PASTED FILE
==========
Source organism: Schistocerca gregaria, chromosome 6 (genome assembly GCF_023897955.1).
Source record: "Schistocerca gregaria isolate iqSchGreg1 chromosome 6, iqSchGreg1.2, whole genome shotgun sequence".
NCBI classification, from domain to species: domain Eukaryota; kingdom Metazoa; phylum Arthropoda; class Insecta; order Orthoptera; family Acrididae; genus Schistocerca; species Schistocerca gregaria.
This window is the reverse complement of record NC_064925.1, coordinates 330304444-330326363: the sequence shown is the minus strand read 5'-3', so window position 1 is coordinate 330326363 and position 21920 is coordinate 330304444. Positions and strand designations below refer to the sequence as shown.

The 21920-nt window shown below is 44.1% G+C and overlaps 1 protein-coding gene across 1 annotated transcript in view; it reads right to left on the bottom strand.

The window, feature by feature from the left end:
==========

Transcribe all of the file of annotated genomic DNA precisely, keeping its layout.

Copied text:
Source organism: Schistocerca gregaria, chromosome 6 (genome assembly GCF_023897955.1).
Source record: "Schistocerca gregaria isolate iqSchGreg1 chromosome 6, iqSchGreg1.2, whole genome shotgun sequence".
NCBI classification, from domain to species: domain Eukaryota; kingdom Metazoa; phylum Arthropoda; class Insecta; order Orthoptera; family Acrididae; genus Schistocerca; species Schistocerca gregaria.
This window is the reverse complement of record NC_064925.1, coordinates 330304444-330326363: the sequence shown is the minus strand read 5'-3', so window position 1 is coordinate 330326363 and position 21920 is coordinate 330304444. Positions and strand designations below refer to the sequence as shown.

The 21920-nt window shown below is 44.1% G+C and overlaps 1 protein-coding gene across 1 annotated transcript in view; it reads right to left on the bottom strand.

The window, feature by feature from the left end: